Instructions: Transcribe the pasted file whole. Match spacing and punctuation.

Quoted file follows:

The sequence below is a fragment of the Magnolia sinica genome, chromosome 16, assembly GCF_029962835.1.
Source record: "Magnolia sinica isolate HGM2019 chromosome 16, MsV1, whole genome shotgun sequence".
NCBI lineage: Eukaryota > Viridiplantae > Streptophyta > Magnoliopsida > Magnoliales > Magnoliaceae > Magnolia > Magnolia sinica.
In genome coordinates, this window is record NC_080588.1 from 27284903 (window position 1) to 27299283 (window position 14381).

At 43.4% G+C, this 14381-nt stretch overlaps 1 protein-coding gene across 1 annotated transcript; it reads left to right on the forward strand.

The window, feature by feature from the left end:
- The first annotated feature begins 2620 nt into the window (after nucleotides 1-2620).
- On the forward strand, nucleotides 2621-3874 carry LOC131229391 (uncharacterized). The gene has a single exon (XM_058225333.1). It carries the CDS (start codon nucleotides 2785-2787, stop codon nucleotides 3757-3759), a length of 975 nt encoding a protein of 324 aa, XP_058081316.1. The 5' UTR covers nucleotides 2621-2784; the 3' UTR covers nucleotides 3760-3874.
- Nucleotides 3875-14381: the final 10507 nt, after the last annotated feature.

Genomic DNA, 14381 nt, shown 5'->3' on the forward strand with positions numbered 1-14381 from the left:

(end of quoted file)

The sequence below is a fragment of the Magnolia sinica genome, chromosome 16, assembly GCF_029962835.1.
Source record: "Magnolia sinica isolate HGM2019 chromosome 16, MsV1, whole genome shotgun sequence".
NCBI lineage: Eukaryota > Viridiplantae > Streptophyta > Magnoliopsida > Magnoliales > Magnoliaceae > Magnolia > Magnolia sinica.
In genome coordinates, this window is record NC_080588.1 from 27284903 (window position 1) to 27299283 (window position 14381).

At 43.4% G+C, this 14381-nt stretch overlaps 1 protein-coding gene across 1 annotated transcript; it reads left to right on the forward strand.

The window, feature by feature from the left end:
- The first annotated feature begins 2620 nt into the window (after nucleotides 1-2620).
- On the forward strand, nucleotides 2621-3874 carry LOC131229391 (uncharacterized). The gene has a single exon (XM_058225333.1). It carries the CDS (start codon nucleotides 2785-2787, stop codon nucleotides 3757-3759), a length of 975 nt encoding a protein of 324 aa, XP_058081316.1. The 5' UTR covers nucleotides 2621-2784; the 3' UTR covers nucleotides 3760-3874.
- Nucleotides 3875-14381: the final 10507 nt, after the last annotated feature.

Genomic DNA, 14381 nt, shown 5'->3' on the forward strand with positions numbered 1-14381 from the left: